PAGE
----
So when you are hitting up the dining hall for a late-night snack, lunch, or other meal, try to populate your plate with something other than just processed fried foods. Stick an apple, pear, some salad greens... try to get some fruits and vegetables on a regular basis, your body will thank you.


onlinerewardz's picture

I agree

Well. I have really learnt a few new things about vitamins from your blog, and I agree with most of what you wrote here. From my knowledge, vitamins play a very important role in our body's metabolic activities, and this is why we must make sure that we are meeting up with the recommended daily intake of vitamins. I personally like to eat an apple or orange after every meal, I eat in the dinning room . But there is one question I would like to ask. Does salad also contain vitamins? If they do, what kind of vitamins do they give to the body?

wedge1020's picture

Vitamins in Salad


In this day and age, it can be difficult sometimes to conceptualize vitamins as naturally occurring compounds in existing food. After all, vitamins can so easily be associated with a pill, that we pop every morning (be it a multivitamin or other supplement), but vitamins should not be considered as a "supplement", they are a required nutrient, and we can just as easily get our daily intake of nutrients from natural food sources.

Now, the exact set of vitamins available in "salad" can vary, as there is no such thing as a stock "salad". Salads are a composition of various greens, vegetables, spices, herbs, and even the occasional fruit or berry.

So, to give a few examples, here are some (hopefully) common salad items and their vitamin content:

Spinach: Vitamins A (Beta carotene), B9 (folate), C, E, and K (apparently a great source).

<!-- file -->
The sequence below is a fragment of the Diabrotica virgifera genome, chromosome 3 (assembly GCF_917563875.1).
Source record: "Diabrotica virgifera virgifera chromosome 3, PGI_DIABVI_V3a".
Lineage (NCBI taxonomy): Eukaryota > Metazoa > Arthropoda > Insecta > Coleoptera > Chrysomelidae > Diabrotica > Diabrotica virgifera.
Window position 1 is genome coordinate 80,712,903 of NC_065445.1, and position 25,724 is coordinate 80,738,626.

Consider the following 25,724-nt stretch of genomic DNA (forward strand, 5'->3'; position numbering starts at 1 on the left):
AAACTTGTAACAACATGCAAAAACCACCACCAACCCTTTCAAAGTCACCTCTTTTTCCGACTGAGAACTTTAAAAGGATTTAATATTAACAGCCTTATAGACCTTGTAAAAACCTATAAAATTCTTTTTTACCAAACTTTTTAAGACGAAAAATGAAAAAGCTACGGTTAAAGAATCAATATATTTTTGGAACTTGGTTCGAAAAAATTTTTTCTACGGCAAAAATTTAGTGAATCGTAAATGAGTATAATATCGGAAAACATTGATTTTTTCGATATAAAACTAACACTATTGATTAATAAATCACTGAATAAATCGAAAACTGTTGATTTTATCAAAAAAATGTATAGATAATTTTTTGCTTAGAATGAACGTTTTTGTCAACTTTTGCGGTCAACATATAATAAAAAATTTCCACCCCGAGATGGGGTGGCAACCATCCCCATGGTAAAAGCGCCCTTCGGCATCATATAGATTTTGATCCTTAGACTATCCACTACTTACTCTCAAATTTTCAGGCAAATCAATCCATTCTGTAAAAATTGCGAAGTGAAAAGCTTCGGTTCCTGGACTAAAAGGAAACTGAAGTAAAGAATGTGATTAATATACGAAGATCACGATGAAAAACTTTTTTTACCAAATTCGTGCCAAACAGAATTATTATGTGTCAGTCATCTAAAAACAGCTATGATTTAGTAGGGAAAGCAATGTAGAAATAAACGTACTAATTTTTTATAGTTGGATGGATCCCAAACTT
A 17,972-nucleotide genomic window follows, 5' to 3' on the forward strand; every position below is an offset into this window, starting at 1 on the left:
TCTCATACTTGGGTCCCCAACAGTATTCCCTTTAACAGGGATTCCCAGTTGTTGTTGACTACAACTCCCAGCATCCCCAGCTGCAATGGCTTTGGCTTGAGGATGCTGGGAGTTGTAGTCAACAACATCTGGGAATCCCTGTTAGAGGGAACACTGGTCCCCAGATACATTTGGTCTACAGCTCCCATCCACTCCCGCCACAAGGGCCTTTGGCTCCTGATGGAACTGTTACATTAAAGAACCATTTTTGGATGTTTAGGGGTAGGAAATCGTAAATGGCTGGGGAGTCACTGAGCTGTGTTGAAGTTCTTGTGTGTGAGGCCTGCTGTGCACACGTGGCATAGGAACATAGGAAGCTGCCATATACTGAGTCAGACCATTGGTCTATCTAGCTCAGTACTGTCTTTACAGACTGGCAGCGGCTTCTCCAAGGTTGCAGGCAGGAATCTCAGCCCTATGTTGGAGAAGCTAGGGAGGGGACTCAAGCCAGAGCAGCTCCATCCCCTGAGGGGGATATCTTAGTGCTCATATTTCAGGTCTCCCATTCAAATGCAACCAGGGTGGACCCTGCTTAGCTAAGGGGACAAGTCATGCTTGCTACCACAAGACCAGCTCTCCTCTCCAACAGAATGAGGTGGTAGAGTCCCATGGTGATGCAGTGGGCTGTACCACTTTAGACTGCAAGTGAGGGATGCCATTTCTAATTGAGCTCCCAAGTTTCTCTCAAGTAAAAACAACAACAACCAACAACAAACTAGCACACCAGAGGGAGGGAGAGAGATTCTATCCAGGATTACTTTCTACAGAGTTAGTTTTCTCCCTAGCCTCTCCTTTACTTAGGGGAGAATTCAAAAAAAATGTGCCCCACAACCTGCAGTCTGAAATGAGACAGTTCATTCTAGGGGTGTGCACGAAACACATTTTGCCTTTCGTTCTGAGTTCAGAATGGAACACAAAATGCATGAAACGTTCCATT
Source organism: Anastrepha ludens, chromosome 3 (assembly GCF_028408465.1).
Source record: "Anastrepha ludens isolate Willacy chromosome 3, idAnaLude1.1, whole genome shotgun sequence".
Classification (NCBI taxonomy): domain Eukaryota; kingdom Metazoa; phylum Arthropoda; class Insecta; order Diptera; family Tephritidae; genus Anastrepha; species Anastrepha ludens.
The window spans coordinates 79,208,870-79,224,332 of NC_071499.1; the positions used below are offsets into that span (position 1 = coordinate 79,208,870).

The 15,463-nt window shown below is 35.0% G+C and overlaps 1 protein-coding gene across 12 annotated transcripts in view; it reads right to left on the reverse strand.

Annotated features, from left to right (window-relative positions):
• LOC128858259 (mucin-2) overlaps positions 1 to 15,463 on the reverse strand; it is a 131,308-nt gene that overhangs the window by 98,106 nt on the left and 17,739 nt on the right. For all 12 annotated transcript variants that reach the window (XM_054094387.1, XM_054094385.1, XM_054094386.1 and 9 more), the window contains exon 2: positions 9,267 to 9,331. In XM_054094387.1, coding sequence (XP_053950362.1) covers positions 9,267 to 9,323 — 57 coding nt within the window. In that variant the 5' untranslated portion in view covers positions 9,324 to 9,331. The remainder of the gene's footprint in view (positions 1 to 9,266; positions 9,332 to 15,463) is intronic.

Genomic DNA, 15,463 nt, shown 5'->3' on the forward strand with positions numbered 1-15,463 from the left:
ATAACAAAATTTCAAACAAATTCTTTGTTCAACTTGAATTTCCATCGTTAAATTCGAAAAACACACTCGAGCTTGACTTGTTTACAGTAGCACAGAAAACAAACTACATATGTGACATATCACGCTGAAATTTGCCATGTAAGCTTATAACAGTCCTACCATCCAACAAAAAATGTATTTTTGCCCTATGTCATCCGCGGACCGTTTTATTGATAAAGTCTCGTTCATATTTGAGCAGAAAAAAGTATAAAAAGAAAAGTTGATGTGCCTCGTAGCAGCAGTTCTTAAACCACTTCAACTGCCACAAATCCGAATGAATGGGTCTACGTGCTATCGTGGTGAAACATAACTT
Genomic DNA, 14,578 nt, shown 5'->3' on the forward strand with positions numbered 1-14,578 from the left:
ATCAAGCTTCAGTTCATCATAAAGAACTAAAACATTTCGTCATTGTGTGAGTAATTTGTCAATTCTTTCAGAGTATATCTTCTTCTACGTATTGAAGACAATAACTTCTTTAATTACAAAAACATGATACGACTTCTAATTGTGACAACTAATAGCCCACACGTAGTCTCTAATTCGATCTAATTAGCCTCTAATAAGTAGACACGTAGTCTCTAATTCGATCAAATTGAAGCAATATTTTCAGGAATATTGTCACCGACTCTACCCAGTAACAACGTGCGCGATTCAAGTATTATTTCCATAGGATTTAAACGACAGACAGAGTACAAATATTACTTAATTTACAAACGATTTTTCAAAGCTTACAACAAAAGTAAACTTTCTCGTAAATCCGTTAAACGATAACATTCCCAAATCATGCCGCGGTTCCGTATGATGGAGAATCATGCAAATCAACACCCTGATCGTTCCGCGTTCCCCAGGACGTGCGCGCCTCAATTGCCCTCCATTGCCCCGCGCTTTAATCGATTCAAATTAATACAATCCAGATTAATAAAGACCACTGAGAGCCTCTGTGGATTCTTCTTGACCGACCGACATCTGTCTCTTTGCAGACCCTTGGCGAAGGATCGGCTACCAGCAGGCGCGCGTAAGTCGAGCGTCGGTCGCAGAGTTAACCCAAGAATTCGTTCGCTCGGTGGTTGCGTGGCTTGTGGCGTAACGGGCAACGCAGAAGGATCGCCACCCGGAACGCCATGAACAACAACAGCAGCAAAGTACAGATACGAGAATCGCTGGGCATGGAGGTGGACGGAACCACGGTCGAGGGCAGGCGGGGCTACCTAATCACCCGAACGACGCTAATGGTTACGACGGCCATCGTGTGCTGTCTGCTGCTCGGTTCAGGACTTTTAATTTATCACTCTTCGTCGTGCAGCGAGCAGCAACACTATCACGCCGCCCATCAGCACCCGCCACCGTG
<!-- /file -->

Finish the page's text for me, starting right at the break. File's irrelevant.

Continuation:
Romaine Lettuce: Vitamins A, B9 (folate), C, and K.

Iceberg Lettuce: similar to Romaine, but about 1/3 the nutritional value (Romaine is darker in color, and darker greens denote higher nutrition).

Carrots: A (beta carotene), decent spread of B1, B2, B3, B6, C, E, and K.

Bell Peppers: A, B1, B2, B3, B5, B6, C, E, and K.

Cucumber: B5, C, and K.

Avocado: B5, B6, B9 (folate), C, and K.

Mushrooms in general seem to be a great source of various B vitamins.

I didn't list any quantities or the levels of availability... you can find them on pages like (or just do a google search for: thing vitamins (like: avocado vitamins) and you'll see pages containing that information.

It should also be noted that, although some foods do not contain a wide spectrum of vitamins, that does NOT mean they should be avoided. Each food helps to contribute, and, in fact, most of these foods are excellent sources of many other minerals as well (one of my next blog posts will be on minerals). Another benefit of salads and salad greens are the presence of fiber, which helps with our overall digestion, and salads are generally quite alkaline (vs. acidic like meats and processed foods).

So there are several benefits to a salad, beyond just their vitamin content (which, in and of itself, makes for a great source).

Some other key points to keep in mind-- HOW the salad is prepared and WHERE the foods are source can also make a difference- for example, cooking can destroy some nutrients, or how they are cooked (for example, boiled in water vs. steamed) can leech out some vitamins/minerals. Some non-organic foods may have higher levels of pesticides. And the longer the plant sits on the store shelves from the time it was picked, it is slowly losing nutritional content.

So, if possible, raw organic sources eaten closer to the time of harvesting will likely give you the BEST source of nutrients, but eating any is of course better than eating none. In general, I think more people could stand to eat more salad. It is just that when you get into it, there are so many more exciting paths that open up to explore.